After a Year with COVID, Pandemic Produces ‘Complex Changes’ in Lehigh Valley Employment
By Nicole Radzievich Mertz on April 13, 2021
A year after the COVID-19 pandemic sent the economy into a recession, Lehigh Valley employers have regained three-fourths of the jobs lost, and unemployment among residents is less than half of what it was when the rate peaked last April.
But the economic recovery has not been linear. The unemployment rate, labor force and jobs are vacillating even as more people become vaccinated and business activity resumes.
After steadily dropping the last half of 2020, Lehigh Valley’s unemployment rate has ticked up the first two months of the year to 7.6% in February, but that rate also reflects more residents have gotten back into the work force, according to data released April 6 by the Pennsylvania Department of Labor and Industry.
The number of Lehigh and Northampton County residents employed in February grew by 2,400 to 323,400. But the number of unemployed residents seeking a job grew by a greater percentage, pushing up the monthly unemployment rate, which is based on the estimate of residents who are employed and unemployed but seeking a job.
The number of jobs at employers in the Lehigh Valley metropolitan region, which also includes Carbon and Warren counties, fell in February for the first time in nine months. It dropped by 400 to 361,900 after the preliminary data was adjusted for seasonal fluctuations.
“The jobs data we are analyzing show the complex changes brought about by the pandemic, and why you need to look at the whole picture to understand how the Lehigh Valley’s economy is being changed by it,” said George Lewis, Vice President of Communications, Marketing and Research at the Lehigh Valley Economic Development Corporation.
Here is a closer look at key Lehigh Valley data points:
The unemployment rate in Lehigh and Northampton counties fell from a historic high of 16.6% in April to 7.6% in February. It is still 3 percentage points higher than February 2020 as the pandemic-induced recession set in.
Unemployment rates are higher year over year in 323 of 389 metropolitan areas across the nation, according to the Bureau of Labor Statistics.
In February, the national unemployment rate was 6.2% and Pennsylvania 7.3%.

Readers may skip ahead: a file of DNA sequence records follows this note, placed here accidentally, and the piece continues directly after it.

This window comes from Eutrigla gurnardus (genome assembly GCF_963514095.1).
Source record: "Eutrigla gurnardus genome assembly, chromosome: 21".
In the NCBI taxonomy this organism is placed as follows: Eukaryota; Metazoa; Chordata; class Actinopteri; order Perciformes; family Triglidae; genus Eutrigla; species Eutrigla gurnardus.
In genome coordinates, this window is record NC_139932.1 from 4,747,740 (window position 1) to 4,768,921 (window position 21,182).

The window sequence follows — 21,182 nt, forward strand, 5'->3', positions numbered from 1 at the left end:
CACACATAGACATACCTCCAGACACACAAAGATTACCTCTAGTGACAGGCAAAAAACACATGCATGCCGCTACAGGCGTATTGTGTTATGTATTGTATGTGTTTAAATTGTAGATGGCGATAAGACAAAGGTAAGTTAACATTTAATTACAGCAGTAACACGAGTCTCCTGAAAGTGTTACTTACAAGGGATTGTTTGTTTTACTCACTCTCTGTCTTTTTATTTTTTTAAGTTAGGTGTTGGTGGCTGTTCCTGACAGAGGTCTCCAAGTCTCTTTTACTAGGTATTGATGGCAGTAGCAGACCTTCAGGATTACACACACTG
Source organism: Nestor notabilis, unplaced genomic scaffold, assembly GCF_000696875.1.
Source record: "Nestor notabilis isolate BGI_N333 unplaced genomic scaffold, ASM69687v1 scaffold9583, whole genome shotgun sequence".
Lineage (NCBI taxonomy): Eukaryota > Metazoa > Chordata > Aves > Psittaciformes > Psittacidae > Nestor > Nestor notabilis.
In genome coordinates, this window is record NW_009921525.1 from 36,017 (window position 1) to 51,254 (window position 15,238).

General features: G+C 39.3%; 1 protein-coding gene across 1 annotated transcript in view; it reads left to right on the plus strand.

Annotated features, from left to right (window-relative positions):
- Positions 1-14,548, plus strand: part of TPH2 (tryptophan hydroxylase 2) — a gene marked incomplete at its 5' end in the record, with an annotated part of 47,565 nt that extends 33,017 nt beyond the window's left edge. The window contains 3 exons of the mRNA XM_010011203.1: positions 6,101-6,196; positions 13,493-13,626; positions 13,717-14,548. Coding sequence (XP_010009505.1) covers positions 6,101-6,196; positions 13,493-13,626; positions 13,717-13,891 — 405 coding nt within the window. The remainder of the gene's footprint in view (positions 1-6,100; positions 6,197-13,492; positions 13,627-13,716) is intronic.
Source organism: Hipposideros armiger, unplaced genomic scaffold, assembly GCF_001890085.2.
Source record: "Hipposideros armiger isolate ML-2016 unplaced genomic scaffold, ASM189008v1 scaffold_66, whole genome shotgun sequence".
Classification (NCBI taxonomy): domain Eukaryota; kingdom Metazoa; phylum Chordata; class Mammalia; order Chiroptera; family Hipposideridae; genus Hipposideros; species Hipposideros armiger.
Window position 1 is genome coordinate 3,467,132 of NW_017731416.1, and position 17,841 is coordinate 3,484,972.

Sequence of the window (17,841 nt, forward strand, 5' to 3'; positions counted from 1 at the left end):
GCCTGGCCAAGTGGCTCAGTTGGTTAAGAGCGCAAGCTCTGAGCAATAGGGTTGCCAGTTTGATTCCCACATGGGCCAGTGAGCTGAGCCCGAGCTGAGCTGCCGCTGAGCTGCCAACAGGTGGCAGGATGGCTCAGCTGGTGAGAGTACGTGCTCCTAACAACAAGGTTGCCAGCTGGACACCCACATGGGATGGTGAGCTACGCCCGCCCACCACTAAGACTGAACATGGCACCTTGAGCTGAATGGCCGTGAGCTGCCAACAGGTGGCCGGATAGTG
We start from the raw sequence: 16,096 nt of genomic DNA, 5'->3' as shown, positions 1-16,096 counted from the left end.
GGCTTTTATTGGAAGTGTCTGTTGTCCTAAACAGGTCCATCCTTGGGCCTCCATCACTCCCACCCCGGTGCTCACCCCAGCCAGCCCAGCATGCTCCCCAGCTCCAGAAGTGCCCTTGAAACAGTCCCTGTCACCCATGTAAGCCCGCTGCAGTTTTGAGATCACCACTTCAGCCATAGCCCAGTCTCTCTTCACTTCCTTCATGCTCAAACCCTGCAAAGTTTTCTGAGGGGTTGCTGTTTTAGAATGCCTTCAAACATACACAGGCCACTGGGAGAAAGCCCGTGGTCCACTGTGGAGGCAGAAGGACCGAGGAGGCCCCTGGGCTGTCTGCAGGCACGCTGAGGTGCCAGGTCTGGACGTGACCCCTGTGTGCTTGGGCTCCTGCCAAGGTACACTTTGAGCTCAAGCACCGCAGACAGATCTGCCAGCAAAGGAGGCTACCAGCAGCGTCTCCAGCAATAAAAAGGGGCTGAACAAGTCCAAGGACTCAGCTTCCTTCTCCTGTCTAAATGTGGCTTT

The size of Lehigh Valley’s labor force – the number of employed residents and unemployed seeking a job — fluctuated last year amid business closures, social distancing protocols, health concerns, school closures, child care issues and enhanced unemployment benefits.
While the unemployment rate peaked in April, the labor force hit its lowest point in late summer. The labor force fell from 358,100 in February to 348,000 in August, suggesting some residents either took an early retirement or voluntarily stopped looking for a job.
The number of employed, at 323,400 in February, has been fluctuating by about 3,000 residents since September, producing some quirky data. For example, October’s unemployment rate fell from 8.1% to 7.3%; yet the number of employed residents decreased. The reverse happened in February when the unemployment rate and number of employed residents both increased.
Employment in the Lehigh Valley metropolitan region, which is down by 5.7% over last February, is recovering at a faster rate than employment statewide, which is down 7.2%, but not all industries are recovering equally.
Employment in logistics, which was boosted by the rise of e-commerce, is up by 3,600 or 11% year over year. Hospitality jobs, which were vulnerable to business closures aimed at stemming the spread of COVID-19, are down by 7,700 jobs or 21.2%.
Industries experiencing a faster recovery than the total employment in Lehigh Valley are manufacturing (a majority of which fits Pennsylvania definition of essential employment) and health care and social assistance (which includes essential jobs such as nurses).
March labor data will not be released for another month. Real-time indicators, such as job postings, offer some insights as to where the economy is going.
Brookings Institution, a Washington, D.C, nonprofit that has been tracking the recovery, shows that the number of online job postings in Lehigh Valley’s metropolitan region increased by 8% from February to March and is 38% higher than February 2020.
Online job postings analyzed on Chmura Economics’ JobsEQ platform show a more nuanced look at the types of positions being sought by employers in Lehigh and Northampton counties.
Many of the ads are for essential jobs, such as truck drivers and stock fillers at distribution centers. Some professional occupations, including engineers, architects and accountants, show a slight increase during in recent weeks over last year as the economy slid into a recession.
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